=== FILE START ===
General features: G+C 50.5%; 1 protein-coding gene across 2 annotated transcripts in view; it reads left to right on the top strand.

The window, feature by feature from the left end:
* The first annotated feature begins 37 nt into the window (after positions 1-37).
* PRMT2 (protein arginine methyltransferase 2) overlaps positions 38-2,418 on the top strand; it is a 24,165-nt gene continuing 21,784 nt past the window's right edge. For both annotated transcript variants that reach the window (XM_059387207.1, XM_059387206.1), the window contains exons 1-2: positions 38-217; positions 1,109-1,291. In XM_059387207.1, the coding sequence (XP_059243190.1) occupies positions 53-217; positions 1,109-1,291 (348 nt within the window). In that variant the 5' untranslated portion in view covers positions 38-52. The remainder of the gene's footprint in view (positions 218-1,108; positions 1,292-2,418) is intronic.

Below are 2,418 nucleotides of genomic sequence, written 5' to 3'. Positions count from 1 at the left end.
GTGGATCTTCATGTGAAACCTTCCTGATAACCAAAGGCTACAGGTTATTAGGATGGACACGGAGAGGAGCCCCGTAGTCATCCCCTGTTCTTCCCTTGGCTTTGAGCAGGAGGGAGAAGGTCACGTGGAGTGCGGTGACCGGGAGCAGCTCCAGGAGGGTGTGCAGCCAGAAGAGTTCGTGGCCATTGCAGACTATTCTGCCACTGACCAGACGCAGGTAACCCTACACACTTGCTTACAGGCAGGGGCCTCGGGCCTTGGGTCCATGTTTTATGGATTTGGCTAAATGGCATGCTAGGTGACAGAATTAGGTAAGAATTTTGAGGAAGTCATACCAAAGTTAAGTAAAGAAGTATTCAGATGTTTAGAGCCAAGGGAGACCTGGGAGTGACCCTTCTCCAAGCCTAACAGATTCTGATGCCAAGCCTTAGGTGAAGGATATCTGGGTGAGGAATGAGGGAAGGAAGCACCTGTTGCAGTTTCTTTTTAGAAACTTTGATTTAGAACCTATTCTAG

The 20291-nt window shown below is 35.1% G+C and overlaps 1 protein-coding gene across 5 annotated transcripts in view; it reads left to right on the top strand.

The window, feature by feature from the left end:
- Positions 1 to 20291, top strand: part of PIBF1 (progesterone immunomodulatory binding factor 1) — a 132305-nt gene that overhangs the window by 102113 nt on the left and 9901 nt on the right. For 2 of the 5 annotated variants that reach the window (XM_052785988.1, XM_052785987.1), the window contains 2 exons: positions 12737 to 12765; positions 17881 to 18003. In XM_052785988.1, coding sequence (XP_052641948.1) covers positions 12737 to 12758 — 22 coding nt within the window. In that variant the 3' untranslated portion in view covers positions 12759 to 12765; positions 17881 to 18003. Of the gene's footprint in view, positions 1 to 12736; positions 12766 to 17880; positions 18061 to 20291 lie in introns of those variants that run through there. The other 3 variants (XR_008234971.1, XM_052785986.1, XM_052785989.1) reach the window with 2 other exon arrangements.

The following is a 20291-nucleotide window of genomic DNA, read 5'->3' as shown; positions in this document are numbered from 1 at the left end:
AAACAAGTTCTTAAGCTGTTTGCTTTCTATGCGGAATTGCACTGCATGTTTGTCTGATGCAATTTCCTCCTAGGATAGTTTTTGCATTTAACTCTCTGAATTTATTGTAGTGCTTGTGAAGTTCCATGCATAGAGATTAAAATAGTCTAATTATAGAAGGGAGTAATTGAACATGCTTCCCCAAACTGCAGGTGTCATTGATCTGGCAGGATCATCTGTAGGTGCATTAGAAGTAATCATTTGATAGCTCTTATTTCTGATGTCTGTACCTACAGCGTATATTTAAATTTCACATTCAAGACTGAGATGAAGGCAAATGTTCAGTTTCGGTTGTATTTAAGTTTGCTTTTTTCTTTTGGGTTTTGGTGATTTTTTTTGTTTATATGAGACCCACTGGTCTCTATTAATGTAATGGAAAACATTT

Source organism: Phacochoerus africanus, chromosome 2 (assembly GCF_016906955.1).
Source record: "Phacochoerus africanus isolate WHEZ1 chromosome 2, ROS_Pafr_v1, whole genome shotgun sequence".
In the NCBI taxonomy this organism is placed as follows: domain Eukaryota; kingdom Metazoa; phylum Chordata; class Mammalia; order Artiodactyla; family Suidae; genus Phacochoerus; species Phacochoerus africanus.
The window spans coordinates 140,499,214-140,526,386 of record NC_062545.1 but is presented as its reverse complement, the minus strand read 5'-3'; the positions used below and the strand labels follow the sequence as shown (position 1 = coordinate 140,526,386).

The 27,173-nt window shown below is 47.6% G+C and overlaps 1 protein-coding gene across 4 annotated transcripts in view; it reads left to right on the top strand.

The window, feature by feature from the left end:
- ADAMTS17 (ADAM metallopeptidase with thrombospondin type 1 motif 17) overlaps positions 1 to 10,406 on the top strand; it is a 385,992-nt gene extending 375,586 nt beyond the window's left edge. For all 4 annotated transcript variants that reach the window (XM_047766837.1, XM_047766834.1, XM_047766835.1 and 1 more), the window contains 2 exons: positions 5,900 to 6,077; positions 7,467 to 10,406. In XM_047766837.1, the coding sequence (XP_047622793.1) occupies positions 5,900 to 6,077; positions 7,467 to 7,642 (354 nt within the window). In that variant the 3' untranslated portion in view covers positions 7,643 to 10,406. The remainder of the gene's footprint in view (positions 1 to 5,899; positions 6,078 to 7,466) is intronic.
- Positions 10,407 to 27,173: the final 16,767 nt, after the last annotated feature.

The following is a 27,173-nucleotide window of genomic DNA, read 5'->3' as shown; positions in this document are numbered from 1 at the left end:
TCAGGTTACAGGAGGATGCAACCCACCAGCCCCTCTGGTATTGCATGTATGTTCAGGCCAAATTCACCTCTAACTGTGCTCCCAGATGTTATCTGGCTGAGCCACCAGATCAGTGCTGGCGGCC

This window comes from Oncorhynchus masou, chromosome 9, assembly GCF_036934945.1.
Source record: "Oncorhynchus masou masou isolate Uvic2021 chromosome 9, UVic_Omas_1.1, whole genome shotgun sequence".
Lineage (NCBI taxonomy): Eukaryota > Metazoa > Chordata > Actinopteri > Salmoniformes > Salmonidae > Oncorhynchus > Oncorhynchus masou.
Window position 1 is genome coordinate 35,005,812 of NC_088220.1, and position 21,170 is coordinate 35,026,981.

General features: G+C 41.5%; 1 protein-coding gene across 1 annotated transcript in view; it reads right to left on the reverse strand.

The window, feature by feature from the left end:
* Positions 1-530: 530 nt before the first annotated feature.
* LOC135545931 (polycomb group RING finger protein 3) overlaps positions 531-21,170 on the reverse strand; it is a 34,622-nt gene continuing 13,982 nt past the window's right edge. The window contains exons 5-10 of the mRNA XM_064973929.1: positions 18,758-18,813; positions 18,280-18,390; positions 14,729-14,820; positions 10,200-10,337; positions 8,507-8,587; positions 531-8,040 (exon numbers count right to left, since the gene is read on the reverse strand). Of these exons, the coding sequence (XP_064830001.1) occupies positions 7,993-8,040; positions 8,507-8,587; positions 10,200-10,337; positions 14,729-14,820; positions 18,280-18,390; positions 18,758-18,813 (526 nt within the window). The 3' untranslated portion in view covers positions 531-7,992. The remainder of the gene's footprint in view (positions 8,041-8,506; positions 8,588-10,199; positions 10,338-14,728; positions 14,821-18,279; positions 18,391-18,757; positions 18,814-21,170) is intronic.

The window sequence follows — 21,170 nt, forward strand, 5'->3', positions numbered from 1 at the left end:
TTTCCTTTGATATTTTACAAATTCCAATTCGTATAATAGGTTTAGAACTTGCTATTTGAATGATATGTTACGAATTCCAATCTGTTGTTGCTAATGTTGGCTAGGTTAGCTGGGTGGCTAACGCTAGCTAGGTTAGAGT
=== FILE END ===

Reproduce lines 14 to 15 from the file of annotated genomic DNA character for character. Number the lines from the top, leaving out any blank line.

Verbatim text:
In the NCBI taxonomy this organism is placed as follows: domain Eukaryota; kingdom Metazoa; phylum Chordata; class Mammalia; order Artiodactyla; family Suidae; genus Phacochoerus; species Phacochoerus africanus.
The window spans coordinates 140,499,214-140,526,386 of record NC_062545.1 but is presented as its reverse complement, the minus strand read 5'-3'; the positions used below and the strand labels follow the sequence as shown (position 1 = coordinate 140,526,386).